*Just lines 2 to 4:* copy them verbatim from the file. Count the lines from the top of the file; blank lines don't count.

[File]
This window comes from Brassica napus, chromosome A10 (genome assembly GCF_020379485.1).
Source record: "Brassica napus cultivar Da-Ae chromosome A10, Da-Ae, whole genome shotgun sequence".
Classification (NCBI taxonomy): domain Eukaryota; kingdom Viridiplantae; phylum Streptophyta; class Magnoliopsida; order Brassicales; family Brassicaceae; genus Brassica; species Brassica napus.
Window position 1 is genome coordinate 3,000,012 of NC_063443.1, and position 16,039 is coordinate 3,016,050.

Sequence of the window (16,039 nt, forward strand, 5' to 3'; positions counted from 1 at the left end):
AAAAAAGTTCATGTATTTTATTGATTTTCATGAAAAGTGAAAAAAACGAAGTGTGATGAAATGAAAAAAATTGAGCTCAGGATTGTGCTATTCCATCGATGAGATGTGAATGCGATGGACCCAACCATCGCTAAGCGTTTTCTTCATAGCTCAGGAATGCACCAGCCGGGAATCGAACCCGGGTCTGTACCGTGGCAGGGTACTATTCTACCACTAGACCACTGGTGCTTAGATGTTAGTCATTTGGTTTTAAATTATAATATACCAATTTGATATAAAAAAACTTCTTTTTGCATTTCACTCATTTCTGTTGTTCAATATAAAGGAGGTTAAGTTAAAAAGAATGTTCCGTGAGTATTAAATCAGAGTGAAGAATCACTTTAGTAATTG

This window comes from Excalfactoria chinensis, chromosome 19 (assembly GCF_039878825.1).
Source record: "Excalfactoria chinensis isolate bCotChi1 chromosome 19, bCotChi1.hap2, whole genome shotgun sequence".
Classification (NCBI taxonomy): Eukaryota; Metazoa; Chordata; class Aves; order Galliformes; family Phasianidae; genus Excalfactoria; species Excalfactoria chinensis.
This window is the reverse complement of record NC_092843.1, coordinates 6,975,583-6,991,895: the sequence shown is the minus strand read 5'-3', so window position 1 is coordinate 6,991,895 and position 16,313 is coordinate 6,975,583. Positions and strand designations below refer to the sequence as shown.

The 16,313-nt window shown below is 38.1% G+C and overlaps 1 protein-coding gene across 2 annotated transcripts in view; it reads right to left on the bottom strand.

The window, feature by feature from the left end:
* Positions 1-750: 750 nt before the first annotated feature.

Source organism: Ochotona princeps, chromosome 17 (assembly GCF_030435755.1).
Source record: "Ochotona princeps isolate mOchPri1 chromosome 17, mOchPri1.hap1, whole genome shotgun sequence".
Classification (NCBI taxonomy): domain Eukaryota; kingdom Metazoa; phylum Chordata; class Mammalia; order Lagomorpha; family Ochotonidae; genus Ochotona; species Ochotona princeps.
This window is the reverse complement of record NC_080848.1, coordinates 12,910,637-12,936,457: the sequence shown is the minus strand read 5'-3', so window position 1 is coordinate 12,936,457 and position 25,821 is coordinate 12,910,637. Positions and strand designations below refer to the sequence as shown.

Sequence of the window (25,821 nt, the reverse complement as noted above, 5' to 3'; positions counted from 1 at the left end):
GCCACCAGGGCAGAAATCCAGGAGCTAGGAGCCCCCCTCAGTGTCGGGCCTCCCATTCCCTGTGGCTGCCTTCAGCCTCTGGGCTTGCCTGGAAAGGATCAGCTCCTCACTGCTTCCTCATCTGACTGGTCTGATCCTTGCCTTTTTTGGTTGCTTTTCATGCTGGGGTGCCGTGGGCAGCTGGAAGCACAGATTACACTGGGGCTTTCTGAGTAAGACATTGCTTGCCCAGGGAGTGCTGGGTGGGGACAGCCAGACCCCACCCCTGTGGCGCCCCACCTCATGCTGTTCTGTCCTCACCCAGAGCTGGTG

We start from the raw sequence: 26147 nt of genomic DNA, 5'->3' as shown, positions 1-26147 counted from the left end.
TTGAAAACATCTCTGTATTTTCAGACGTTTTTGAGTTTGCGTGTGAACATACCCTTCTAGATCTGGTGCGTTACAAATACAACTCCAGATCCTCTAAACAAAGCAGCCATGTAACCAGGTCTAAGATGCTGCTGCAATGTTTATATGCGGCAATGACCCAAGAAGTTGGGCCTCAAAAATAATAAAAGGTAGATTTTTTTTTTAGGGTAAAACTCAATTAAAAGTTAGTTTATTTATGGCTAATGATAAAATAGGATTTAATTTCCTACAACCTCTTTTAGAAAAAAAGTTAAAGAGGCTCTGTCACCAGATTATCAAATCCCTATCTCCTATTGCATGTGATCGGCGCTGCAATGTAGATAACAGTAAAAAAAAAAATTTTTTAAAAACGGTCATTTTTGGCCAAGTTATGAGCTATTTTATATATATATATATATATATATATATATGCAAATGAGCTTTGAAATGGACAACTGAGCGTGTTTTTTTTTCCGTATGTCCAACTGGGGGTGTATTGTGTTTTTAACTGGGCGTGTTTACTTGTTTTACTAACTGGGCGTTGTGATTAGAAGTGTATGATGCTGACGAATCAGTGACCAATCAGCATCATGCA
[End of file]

Source record: "Brassica napus cultivar Da-Ae chromosome A10, Da-Ae, whole genome shotgun sequence".
Classification (NCBI taxonomy): domain Eukaryota; kingdom Viridiplantae; phylum Streptophyta; class Magnoliopsida; order Brassicales; family Brassicaceae; genus Brassica; species Brassica napus.
Window position 1 is genome coordinate 3,000,012 of NC_063443.1, and position 16,039 is coordinate 3,016,050.